For most people as well as companies, a huge amount of effort goes into managing a so called “online presence”. From the social side, users of Facebook like to keep in touch with their friends/family. Companies are out there trying to get the word out about new products or services and trying to get the discussion going between them and their potential customers. However the capabilities of social media do not stop there and in fact could cause a huge change in how companies conduct business.
I was reading an article on the train one morning about Twitter and something came of interest. Now there is a whole load of topics that get discussed in that system, ranging from the mundane like what people are eating, to new music, products and more. This particular article was about using these conversations, or “tweets” to determine facts and figures in the film industry. The algorithm created was designed to guess how much the box-office would take for a given film; I wont bore you with the details, look at the article instead here. Long story short, they managed to get figures amazingly close to the actual box-office takings.
With the UK elections coming up, there is a lot of discussion about using a similar system to try and predict the results of the election. Unfortunately, and from yet another article, political parties currently seem incapable of using the internet to its full potential to put the word out there and gauge public opinion. Maybe something they should look into this the next time around.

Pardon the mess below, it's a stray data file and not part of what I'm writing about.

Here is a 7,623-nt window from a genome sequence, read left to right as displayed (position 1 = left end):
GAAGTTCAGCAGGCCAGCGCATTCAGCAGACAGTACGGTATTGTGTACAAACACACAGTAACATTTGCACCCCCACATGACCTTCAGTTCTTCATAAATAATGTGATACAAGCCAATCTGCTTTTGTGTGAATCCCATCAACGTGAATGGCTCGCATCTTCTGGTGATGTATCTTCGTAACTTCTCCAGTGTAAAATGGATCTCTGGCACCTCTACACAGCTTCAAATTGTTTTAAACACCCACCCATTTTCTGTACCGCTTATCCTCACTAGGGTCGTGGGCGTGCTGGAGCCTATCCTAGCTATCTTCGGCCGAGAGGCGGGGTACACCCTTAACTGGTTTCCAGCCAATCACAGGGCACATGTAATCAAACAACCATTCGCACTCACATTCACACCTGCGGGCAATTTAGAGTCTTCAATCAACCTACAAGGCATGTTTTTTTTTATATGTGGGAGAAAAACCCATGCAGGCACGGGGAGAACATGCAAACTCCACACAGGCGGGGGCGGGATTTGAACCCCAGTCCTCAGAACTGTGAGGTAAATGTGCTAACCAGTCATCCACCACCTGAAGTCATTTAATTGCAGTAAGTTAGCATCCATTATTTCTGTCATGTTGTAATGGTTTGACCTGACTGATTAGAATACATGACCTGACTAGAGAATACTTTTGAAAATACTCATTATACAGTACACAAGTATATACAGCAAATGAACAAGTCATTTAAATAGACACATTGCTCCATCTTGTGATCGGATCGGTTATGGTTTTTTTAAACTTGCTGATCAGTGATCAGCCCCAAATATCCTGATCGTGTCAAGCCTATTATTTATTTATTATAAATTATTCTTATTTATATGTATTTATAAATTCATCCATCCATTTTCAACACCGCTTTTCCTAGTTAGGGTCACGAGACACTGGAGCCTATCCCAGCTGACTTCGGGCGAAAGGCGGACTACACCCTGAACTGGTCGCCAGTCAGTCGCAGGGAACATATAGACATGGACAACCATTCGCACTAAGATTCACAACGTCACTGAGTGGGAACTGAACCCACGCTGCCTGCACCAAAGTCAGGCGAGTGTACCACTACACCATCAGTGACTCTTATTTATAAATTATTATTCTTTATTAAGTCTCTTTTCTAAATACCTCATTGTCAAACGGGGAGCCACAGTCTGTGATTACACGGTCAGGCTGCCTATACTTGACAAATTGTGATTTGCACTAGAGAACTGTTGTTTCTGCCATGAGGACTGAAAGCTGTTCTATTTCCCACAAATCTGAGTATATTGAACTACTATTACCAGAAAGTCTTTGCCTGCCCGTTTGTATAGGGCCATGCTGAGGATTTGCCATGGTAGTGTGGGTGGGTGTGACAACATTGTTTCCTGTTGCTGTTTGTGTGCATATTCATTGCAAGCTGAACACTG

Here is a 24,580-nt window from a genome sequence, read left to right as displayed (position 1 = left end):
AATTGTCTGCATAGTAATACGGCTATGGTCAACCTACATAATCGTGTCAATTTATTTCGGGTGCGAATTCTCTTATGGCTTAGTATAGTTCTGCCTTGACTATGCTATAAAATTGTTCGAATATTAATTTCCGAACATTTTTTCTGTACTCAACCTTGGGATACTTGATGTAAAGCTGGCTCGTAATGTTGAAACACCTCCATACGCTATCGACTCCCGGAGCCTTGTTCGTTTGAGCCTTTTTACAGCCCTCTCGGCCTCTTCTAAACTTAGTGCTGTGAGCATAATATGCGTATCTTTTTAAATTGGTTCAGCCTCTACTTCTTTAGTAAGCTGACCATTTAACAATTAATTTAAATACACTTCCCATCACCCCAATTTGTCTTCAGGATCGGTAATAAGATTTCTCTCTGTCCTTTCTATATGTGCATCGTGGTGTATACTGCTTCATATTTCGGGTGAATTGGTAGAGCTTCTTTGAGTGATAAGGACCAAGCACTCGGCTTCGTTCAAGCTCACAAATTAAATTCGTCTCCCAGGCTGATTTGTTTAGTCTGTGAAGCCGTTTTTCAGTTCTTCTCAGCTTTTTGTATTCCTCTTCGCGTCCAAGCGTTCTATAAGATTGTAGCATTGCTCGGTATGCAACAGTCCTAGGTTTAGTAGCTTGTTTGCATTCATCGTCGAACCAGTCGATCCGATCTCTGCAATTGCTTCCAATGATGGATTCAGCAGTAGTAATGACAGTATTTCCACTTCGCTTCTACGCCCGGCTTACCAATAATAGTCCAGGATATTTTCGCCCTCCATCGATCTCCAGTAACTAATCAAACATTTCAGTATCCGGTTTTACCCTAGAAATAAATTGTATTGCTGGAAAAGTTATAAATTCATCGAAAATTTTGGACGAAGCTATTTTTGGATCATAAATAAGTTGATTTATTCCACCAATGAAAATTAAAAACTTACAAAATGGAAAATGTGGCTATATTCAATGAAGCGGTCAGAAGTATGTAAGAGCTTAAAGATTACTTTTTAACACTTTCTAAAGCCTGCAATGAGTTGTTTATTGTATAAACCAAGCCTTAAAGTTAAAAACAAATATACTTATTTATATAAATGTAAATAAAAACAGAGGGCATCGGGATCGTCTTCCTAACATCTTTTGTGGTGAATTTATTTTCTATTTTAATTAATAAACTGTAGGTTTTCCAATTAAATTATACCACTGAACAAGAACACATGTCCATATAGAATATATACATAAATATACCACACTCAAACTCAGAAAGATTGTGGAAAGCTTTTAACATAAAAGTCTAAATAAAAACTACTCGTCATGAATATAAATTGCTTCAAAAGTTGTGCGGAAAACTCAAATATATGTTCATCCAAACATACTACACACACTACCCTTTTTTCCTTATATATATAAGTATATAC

Twitter have been discussing the idea of putting out paid ads, or “promoted tweets” as they are calling it. Now there is the problem of how to charge for these “promoted tweets” and up until now, most internet advertising has been done on a pay-per-click or the slightly obsolete pay-per-view. Twitter it seems is going to be tapping into the Collective-Thought pool to determine the success of these ads and then calculate the appropriate cost due. Some companies may not be ready for the “pay-per-resonance” method of charging but I believe it is just as powerful, if not more so than the popular pay-per-click. Also at the same time, a company would be getting feedback about what makes their advert good or bad and could adjust accordingly. Web 3.0, lets utilise the power!